Invited by the Côté Doc programme to give a lesson on film, Abderrahmane Sissako agreed to speak before a captivated audience about himself for the first time ever. His personal path is a lesson in itself on African film and modern cinema in general
Believing that anything is possible was what made it possible for me to go to film school. The directing section of the Moscow film school lasted five years. Every student had to make three films. At the end of the second year, I had to make a film. I wasn’t happy with what I made and I couldn’t finish it. The same thing happened at the end of the third year. The real reason was my fear of filming. I was scared of making something I wouldn’t like and of feeling a sense of failure.
At the end of the fourth year, we had to hand in a scenario. « Le Jeu » was meant to be my degree film. After my previous refusals, they didn’t believe that I really wanted to be a filmmaker. I had to convince them. I said, « If you expect me to complete « Le Jeu« , I can’t promise to do so and will leave this school without a degree ». I went right to the end of this film. The first two screenplays were set in Moscow, a town I didn’t master well. « Le Jeu » was set in the Mauritanian desert, and shot in Turkmenistan (1989).
A film cannot be perfect. It’s an imperfect act, just as we are ourselves. The real definition of cinema is an invitation to the freedom of the other. If someone says they don’t like something, I accept that.
Jean-Marie Barbe: We are all impregnated with images. Which films or mental or graphic images have marked you?
Three films marked me before going to Moscow:
1. « On l’appelle Trinita »
2. « Le retour de Trinita »
3. « On continue de l’appeler Trinita »
Spaghetti westerns have marked my entire film culture. They were very important for me. Westerns had a social foundation.
« Le Pullover Rouge« , the story of a judicial error, of a prisoner sentenced to death who wears the jumper that was found at the scene of the crime, which proves that he is innocent because it is too big for him we left the cinema because it was such an injustice. The power of images can mark us.
I was not a film buff and still rarely go to the cinema.
In Moscow, we had to see three films a day for five years. It was obligatory. There were films of all origins, but no African films things were completely closed to an entire continent. I loved Italian film, German film, American film
We would go from cinema to cinema. The art of viewing became a sensation.
To do and to watch are different things. I go to see a film when I am invited.
I don’t try to produce a classical or easy narrative because I don’t think that you necessarily have to convince. A film is about asking someone to take a step in your direction, about asking him or her to share.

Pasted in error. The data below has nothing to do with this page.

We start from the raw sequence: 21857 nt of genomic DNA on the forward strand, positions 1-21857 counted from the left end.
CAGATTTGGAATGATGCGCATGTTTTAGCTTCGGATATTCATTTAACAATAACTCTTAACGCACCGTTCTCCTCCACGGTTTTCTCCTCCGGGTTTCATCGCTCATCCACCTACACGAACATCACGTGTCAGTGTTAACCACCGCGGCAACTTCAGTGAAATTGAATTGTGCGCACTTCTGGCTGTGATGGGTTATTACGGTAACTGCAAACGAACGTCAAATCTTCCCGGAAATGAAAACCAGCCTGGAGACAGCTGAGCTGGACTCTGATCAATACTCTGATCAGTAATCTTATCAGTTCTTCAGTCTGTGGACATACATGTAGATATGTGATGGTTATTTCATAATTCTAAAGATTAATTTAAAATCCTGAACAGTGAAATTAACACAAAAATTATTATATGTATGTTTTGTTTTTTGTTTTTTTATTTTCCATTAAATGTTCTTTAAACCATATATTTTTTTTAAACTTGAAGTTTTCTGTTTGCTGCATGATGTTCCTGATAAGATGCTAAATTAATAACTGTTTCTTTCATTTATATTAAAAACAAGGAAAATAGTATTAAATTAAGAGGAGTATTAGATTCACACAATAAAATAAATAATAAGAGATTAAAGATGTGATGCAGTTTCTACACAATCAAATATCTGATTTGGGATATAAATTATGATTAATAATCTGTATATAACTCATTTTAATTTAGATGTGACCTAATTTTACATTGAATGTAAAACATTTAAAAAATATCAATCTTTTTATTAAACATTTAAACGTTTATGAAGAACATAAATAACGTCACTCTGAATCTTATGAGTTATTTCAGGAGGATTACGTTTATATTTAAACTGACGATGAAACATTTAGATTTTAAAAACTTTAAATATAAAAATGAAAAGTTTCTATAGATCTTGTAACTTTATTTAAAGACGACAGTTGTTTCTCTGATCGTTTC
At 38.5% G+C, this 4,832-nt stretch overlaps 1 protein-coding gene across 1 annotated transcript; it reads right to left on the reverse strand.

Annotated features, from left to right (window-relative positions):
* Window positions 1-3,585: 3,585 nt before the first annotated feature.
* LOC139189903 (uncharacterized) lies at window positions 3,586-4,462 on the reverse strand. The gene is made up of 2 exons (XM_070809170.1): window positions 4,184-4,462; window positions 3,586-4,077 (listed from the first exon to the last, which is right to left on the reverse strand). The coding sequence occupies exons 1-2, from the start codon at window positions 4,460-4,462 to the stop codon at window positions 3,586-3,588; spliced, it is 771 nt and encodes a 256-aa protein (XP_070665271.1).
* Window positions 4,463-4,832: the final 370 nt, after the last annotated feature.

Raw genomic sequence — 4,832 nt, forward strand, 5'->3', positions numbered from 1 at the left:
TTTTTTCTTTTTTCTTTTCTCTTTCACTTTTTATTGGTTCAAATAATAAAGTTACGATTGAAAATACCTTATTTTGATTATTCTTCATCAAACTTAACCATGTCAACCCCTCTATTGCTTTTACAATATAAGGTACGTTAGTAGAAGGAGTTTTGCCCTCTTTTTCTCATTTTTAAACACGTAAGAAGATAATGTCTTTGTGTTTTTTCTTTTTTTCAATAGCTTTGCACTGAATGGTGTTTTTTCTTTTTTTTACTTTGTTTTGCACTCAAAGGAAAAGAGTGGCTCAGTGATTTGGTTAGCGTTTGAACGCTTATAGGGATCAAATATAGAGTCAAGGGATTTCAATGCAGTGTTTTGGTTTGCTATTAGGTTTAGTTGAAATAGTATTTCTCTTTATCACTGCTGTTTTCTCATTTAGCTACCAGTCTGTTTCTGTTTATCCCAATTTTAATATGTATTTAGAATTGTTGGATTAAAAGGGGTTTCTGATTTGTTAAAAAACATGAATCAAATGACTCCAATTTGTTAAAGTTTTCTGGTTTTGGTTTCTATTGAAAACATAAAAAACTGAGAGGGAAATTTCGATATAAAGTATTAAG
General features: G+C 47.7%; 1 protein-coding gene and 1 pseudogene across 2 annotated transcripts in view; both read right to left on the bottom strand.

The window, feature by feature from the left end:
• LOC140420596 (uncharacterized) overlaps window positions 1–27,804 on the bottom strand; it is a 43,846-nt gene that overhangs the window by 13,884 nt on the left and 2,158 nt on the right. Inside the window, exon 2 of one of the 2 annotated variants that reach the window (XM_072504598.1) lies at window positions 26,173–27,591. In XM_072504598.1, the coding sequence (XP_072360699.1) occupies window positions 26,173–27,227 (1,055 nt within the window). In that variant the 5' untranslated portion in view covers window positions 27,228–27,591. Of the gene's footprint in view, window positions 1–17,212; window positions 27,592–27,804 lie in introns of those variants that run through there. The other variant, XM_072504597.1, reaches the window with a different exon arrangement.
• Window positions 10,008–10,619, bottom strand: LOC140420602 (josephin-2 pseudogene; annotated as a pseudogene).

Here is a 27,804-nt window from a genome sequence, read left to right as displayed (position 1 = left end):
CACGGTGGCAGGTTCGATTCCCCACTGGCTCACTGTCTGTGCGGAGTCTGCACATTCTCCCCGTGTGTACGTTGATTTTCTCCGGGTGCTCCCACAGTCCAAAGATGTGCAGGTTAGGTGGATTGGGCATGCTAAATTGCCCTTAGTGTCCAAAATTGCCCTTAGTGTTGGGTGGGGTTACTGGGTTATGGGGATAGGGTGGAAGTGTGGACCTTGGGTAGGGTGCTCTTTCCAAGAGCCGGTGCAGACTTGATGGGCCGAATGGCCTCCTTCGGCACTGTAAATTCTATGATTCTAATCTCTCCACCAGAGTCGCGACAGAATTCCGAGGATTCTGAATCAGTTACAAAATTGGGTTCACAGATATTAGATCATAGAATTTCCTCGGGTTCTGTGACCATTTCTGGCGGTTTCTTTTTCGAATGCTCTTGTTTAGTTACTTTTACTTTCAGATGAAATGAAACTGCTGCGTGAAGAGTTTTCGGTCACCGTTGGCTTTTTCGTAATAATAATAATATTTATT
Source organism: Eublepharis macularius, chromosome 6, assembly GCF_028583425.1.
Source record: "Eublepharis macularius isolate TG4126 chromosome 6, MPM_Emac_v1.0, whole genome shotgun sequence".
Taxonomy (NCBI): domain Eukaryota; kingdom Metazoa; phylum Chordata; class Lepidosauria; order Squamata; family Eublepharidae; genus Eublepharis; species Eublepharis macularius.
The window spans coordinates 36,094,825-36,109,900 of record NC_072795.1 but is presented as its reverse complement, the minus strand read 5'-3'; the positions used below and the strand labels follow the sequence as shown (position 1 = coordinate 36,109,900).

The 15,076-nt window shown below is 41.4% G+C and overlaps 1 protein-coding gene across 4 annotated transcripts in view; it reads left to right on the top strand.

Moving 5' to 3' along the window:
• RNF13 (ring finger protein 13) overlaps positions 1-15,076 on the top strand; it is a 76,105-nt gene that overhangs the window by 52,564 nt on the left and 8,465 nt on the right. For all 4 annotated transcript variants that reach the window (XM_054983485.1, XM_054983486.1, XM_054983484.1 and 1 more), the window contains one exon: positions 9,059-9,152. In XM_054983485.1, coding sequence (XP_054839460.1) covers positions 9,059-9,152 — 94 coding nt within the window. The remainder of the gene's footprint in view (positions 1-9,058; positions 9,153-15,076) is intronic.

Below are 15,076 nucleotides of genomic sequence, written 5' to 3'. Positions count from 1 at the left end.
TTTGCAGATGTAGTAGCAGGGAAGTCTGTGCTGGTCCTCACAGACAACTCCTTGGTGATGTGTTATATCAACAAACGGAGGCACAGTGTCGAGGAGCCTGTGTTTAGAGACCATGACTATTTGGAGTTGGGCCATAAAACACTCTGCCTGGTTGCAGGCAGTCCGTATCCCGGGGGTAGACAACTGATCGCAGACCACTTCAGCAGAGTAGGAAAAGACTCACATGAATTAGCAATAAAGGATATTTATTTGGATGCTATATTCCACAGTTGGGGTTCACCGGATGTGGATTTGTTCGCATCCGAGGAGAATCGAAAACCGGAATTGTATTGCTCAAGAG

You have to know what type of shot you choose. I am aware that people can get very bored in my film. After a while, there is always something that explodes to wake up those who’ve fallen asleep! You use film techniques to draw the spectator in your direction
A film is not in the bag once the scenario exists. You have to forget the scenario to go to shoot. And you have to forget the shoot to go to edit
The scenario is never definitive. I consider it a developed synopsis that I work from during the shoot.
« Octobre« : Russia was a difficult country. I needed to make a film that would enable me to leave. I met a very great Russian director of photography, who had shot three films with Tarkovski Gheorghy Rerberg. I explained the screenplay of the feature film « Le fou de Sokolo » to him, a film that I have never made. It’s the story of a man who returns to his village and who meets up with a childhood friend who is fettered for being mad. He devotes his life to him to protect him. In the end, he goes mad himself. It’s in part my father’s story.
He said to me: can you not make it? I never did.
For « Octobre« , he said that he was interested but that the key element was missing from the scenario. « You have to find it. You can call me until midnight ». I thought and I called him: « She’s pregnant and he doesn’t know it ». It wasn’t in the scenario. « Octobre » was made in that spirit.
With « Heremakono« , whatever happened one day determined the next. I met Maata when our car got stuck in the sand by the sea. I asked if he would act in the film. You have to accept cinema as something magical.
The problem is that you feel extremely anxious when you don’t plan everything out.
Mama Keïta: You have managed to impose your approach, which goes against the grain of what people expect when someone makes a film. That was definitely the case with « La Vie sur terre »
The film was one of a series of ten films that recount the entry into the third millennium. I was the only African asked whereas the other continents were represented more than once. It wasn’t a comfortable position.
They called me in Angola, asking me to send a synopsis the very next day. I asked for more time for two days. They agreed to three. I was making « Rostov-Luanda« , and didn’t have the time to think about it.